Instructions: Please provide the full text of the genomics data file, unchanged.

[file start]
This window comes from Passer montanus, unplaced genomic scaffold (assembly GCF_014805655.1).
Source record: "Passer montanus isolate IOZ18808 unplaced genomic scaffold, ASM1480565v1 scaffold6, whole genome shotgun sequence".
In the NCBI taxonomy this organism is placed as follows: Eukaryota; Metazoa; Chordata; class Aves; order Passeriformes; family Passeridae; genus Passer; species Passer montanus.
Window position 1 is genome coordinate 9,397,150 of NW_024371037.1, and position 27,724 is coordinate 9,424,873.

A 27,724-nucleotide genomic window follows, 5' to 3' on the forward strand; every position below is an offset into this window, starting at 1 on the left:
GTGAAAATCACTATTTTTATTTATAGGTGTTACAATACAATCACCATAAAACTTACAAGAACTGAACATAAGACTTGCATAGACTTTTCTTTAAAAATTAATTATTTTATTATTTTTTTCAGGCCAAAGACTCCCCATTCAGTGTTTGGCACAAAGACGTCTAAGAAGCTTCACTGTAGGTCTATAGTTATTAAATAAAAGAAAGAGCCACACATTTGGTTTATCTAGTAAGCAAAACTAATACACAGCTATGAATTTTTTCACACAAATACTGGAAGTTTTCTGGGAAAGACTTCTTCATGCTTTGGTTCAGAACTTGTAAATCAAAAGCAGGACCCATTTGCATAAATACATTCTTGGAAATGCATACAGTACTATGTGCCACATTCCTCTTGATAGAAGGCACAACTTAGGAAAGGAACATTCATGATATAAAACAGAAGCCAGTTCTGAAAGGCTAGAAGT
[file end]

This window comes from Passer montanus, unplaced genomic scaffold (assembly GCF_014805655.1).
Source record: "Passer montanus isolate IOZ18808 unplaced genomic scaffold, ASM1480565v1 scaffold6, whole genome shotgun sequence".
In the NCBI taxonomy this organism is placed as follows: Eukaryota; Metazoa; Chordata; class Aves; order Passeriformes; family Passeridae; genus Passer; species Passer montanus.
Window position 1 is genome coordinate 9,397,150 of NW_024371037.1, and position 27,724 is coordinate 9,424,873.

A 27,724-nucleotide genomic window follows, 5' to 3' on the forward strand; every position below is an offset into this window, starting at 1 on the left:
GTGAAAATCACTATTTTTATTTATAGGTGTTACAATACAATCACCATAAAACTTACAAGAACTGAACATAAGACTTGCATAGACTTTTCTTTAAAAATTAATTATTTTATTATTTTTTTCAGGCCAAAGACTCCCCATTCAGTGTTTGGCACAAAGACGTCTAAGAAGCTTCACTGTAGGTCTATAGTTATTAAATAAAAGAAAGAGCCACACATTTGGTTTATCTAGTAAGCAAAACTAATACACAGCTATGAATTTTTTCACACAAATACTGGAAGTTTTCTGGGAAAGACTTCTTCATGCTTTGGTTCAGAACTTGTAAATCAAAAGCAGGACCCATTTGCATAAATACATTCTTGGAAATGCATACAGTACTATGTGCCACATTCCTCTTGATAGAAGGCACAACTTAGGAAAGGAACATTCATGATATAAAACAGAAGCCAGTTCTGAAAGGCTAGAAGT